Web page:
Sermon for Maundy Thursday
Exodus 12:1-14 + 1 Corinthians 11:23-32 + John 3:1-15
It’s no coincidence that the suffering and death of the Christ took place during the Jewish celebration of the Passover. God Himself connects the redemption from slavery in Egypt, under the leadership of Moses, with the redemption from sin, death and the devil, under the leadership of Christ. God Himself connects the Passover Lamb with Christ, the Lamb of God, who takes away the sin of the world. It’s why not one of Jesus’ bones could be broken on the cross, as St. John tells us, because that requirement of the original Passover Lamb was pointing ahead to Jesus. And as we’ll hear St. Paul tell the Corinthians in the Easter Sunday Epistle, Christ, our Passover, was sacrificed for us.
In the same way, just as God, under the Old Testament, instituted an annual meal in commemoration of the first Passover, so Christ also, under the New Testament, instituted a special meal in commemoration of the greater Passover of Christ’s suffering, death, and resurrection. And the new meal is as far superior to the old as Christ Himself is superior to a lamb.
We often discuss the Lord’s Supper from two starting points: what it is, and what benefit it gives. Let’s compare the old meal with the new on that basis.
When we discuss the old Jewish Passover meal, we really have to talk about two different meals: the original Passover meal that took place in Egypt, and all the subsequent meals that were celebrated afterwards.
The original Passover meal—what was it? Well, the star of it was the roasted body of the very lamb that was killed that day by each Israelite household and whose blood was literally painted on the doorframe of the house where the meal was eaten.
Every year after that, whenever the Passover was celebrated, the meal consisted of the roasted body of a different lamb, not the lamb whose blood was painted on their doors, not the lamb whose death had spared them from death. It was roasted lamb, nothing more.
What was the benefit of the original Passover meal? Eating that meal, inside the house, preserved each family from death. The blood of that lamb cried out to the destroying angel not to enter this house. This house is protected by the blood of the lamb whose flesh was consumed there, in connection with the promise of God. Not that the lamb itself had any choice in the matter, or any power to save. But because God attached His promise to that lamb and its blood, faith led the Israelites to use it, and they were protected.
What was the benefit of every subsequent Passover meal? There was no real benefit. No promised attached. There was a purpose: for the Israelites to remember God’s great deliverance of their ancestors from bondage in Egypt, so that they could give thanks to God for it. But did it save them from anything? Did it deliver them from anything? Did it give them anything? No.
Of course, we now understand—after the fact, at least—that all those Passover commemorations were also designed to point forward to the greater Passover, the greater deliverance, the greater redemption that would be accomplished by Christ, the Lamb of God, who, on the same night in which He was betrayed, took bread; and when He had given thanks, He broke it and said, “Take, eat; this is My body which is broken for you; do this in remembrance of Me.” In the same manner He also took the cup after supper, saying, “This cup is the new covenant in My blood. This do, as often as you drink it, in remembrance of Me.”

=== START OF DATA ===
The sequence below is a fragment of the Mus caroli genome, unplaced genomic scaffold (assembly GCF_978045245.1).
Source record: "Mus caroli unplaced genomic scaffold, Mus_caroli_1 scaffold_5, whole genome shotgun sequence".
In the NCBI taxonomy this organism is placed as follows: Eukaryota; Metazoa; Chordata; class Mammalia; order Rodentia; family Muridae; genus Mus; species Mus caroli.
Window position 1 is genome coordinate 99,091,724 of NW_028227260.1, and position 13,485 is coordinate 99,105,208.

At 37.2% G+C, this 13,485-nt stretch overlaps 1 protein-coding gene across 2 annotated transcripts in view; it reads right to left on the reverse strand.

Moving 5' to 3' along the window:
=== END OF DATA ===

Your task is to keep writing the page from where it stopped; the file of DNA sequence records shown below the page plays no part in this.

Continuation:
What is the Christian Passover meal? It is bread and wine. But it is also the true body and blood of the Passover Lamb, together with the bread and the wine. There is essentially no difference between the original Lord’s Supper and all the celebrations of it since. It is still the very body and blood of the very Lamb who was slain on Good Friday. You and I and everyone who receives the Sacrament of the Altar receive the very same thing that the twelve apostles received on the night in which Jesus was betrayed.
And what is the benefit of the Christian Passover meal? That is shown us by these words, “Given and shed for you for the forgiveness of sins,” namely, that in the Sacrament forgiveness of sins, life, and salvation are given us through such words. For where there is forgiveness of sins, there is also life and salvation. Again, there is no difference between the benefit Jesus’ disciples received and the benefit we receive today. Christ, our Passover, was sacrificed once. Forgiveness was earned for us then, once for all. His blood is now applied to the doorframes of our hearts in Holy Baptism, delivering us from the slavery of sin and the power of the devil. And that same forgiveness is applied to us every time we eat the body of the Lamb and drink His blood. Every celebration of the Lord’s Supper makes those who receive it participants in the true Christian Passover, partakers of the Lord’s death and of His resurrection.
Does the devil accuse you? Does your conscience accuse you? Do you struggle with sin and temptation? Here is the body of the Son of God that was hung on the cross to atone for your sin. Here is the blood that was poured out on the cross and already shed in punishment for your sin. Christ offers it to you for free, to use against the devil, to use against death. What stronger remedy could the Lord Christ offer? What stronger medicine against sin, death, and the devil could you possibly need?
And so we gather today and tomorrow and again on the first day of the week, not only to proclaim to the world our faith in Christ Jesus, crucified and risen from the dead; not only to be reminded of Christ and the redemption He accomplished on the cross, but especially to participate in it again, and to receive the benefits of it, as we hear the Gospel, and as we eat and drink the Christian Passover meal, which is a communion of the body and blood of our dear Passover Lamb. Amen.